If you’ve never got around to watching Netflix thriller Ozark, this is the time. Not just because you need lots to watch while you’re stuck inside, but because it’s a show that benefits from being viewed with zero distraction. What better time than when you can’t go anywhere? It’s a story that is not always hugely action-packed, but the fun is in watching its characters’ souls blacken over time.
To give you the broad strokes, the show centres on Marty and Wendy Byrde (Jason Bateman and Laura Linney), whose chirpy names belie a harried existence. Marty is an accountant who’s been laundering money for a Mexican drug cartel. A major screw-up puts his head on the chopping block, but he manages to save his skin by promising his bosses he can launder $500 million in the Ozarks, a part of Missouri that mixes holidaymakers with rednecks. Marty takes his family (wife, son and daughter), who mostly don’t like him, and moves to the middle of nowhere, initially to try to escape a life of crime as quickly as possible. Gradually, both Marty and Wendy – especially Wendy – get a taste for being bad. Now, if you’ve never watched it, you’d better leave now, because we’re about to talk about season three.
At the end of season two, Wendy stepped up to becoming the family’s most crime-y person. She scuppered Marty’s plan to run to Australia and won herself some brownie points with her cartel boss, and especially his lawyer, Helen (Janet McTeer). With more recognition comes more danger. Season three keeps a lot of the focus on Wendy as she starts to fancy herself a colleague of her cartel boss, rather than a pawn. It is, to a certain extent, more of the same on the plot front – the Byrdes keep sinking deeper into the murky waters of law-breaking while pretending they want to get out – but this show has never really been about dense story, but dense character.
The writers seem aware that things aren’t changing very fast and needlessly toss in obstacles that don’t make a lot of logical sense but give them some new story to work with. Wendy’s charismatic, problematic brother shows up for little reason other than to cause drama (he’s central to the season and his importance is rushed), and a plot with an FBI agent feels quite similarly crowbarred. But while there’s some clumsy setting up, the writing of individual scenes remains elegant as ever. The dance the Byrdes do around each other – not just the parents, but their kids, who move between loyalty and deep distrust – is always fascinating. You never forget that they’re a family before they’re a crime collective.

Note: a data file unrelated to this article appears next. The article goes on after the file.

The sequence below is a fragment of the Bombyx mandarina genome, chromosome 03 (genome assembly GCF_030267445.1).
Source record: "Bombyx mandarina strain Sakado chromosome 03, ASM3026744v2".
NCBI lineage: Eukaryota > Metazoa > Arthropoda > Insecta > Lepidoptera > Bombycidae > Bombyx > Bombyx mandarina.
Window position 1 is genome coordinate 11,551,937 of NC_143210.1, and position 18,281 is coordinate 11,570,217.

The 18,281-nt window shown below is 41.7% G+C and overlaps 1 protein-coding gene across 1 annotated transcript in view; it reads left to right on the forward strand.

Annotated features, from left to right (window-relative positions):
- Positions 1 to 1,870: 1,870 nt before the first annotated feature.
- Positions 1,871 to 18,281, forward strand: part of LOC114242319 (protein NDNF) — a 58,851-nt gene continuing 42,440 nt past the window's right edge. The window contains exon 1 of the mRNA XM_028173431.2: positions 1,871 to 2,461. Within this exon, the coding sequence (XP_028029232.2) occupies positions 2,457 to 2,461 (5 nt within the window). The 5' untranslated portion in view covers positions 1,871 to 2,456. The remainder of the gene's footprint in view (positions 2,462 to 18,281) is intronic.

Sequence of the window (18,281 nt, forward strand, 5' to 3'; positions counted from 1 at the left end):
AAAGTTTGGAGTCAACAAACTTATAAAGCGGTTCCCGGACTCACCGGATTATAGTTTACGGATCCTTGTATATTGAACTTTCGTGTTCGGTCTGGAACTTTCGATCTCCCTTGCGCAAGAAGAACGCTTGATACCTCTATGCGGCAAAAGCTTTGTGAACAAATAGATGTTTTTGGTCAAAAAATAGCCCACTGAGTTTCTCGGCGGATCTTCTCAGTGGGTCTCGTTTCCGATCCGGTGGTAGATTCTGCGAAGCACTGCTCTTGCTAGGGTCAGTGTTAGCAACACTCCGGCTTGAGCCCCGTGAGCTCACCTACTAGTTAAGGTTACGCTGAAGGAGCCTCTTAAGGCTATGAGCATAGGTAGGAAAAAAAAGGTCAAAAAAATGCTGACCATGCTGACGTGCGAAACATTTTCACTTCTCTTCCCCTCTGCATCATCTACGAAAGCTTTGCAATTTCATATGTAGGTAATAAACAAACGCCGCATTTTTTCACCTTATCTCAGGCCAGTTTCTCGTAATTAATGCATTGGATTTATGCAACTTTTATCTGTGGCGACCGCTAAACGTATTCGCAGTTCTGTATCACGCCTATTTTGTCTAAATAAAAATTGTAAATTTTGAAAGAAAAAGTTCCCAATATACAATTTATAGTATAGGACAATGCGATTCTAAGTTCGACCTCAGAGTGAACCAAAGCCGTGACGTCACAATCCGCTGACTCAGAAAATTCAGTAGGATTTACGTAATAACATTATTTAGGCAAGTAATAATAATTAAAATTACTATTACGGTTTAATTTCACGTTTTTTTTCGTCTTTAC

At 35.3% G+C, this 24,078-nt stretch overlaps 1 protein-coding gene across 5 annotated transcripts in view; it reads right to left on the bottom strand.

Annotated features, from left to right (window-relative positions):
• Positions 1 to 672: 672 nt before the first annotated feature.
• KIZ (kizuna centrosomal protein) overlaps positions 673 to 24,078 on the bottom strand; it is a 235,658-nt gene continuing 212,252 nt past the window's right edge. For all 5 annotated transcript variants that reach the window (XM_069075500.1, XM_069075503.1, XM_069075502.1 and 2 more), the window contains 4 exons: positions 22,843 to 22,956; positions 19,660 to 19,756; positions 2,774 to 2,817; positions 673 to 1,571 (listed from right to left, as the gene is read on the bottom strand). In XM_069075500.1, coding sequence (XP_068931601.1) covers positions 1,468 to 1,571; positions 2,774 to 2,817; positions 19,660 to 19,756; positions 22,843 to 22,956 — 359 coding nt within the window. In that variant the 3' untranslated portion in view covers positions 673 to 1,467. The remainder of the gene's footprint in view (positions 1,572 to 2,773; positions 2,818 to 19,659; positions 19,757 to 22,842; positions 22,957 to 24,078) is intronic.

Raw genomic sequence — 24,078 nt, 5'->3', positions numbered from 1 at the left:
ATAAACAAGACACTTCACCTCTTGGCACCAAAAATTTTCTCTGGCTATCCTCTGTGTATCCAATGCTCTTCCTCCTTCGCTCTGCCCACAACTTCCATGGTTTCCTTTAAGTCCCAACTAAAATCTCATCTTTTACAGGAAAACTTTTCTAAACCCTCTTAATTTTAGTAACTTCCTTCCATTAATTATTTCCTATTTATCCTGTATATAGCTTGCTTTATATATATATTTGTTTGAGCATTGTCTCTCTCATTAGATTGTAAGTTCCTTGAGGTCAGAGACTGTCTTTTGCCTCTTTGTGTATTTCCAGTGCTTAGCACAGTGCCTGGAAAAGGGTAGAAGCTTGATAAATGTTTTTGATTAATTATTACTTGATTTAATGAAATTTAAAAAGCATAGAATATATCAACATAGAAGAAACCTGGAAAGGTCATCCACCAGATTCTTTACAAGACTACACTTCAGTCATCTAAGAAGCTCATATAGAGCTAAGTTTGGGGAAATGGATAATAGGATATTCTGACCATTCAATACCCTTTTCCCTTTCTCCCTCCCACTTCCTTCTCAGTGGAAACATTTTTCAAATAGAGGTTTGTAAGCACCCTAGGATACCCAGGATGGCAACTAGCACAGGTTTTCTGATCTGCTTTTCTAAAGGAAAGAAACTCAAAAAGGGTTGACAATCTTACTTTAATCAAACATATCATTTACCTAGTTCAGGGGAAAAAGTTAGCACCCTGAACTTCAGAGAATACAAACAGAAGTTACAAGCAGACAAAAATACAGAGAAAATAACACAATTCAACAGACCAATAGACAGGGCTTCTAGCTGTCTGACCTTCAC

Wendy’s move to the top is particularly well played (it helps that Laura Linney is an acting titan). She starts to get puffed up on her own criminal competence, which is a very dangerous place to be. If your murderer boss is watching you closely, he knows when you mess up. Seeing Linney play that mix of confidence and fear is a gift. It’s a bonus that she spends much of her time with lawyer Helen, one of the most marvellously ruthless characters on TV.
Ozark draws a lot of comparisons with Breaking Bad – they’re both about ordinary schmos growing to love lawlessness – but it’s yet to hit the heights of that show. There’s still potential, though, and that’s a high bar to hit. Its storytelling has some finessing to do, but it has the characters to become a first rate classic. And Breaking Bad didn’t get really good until season four.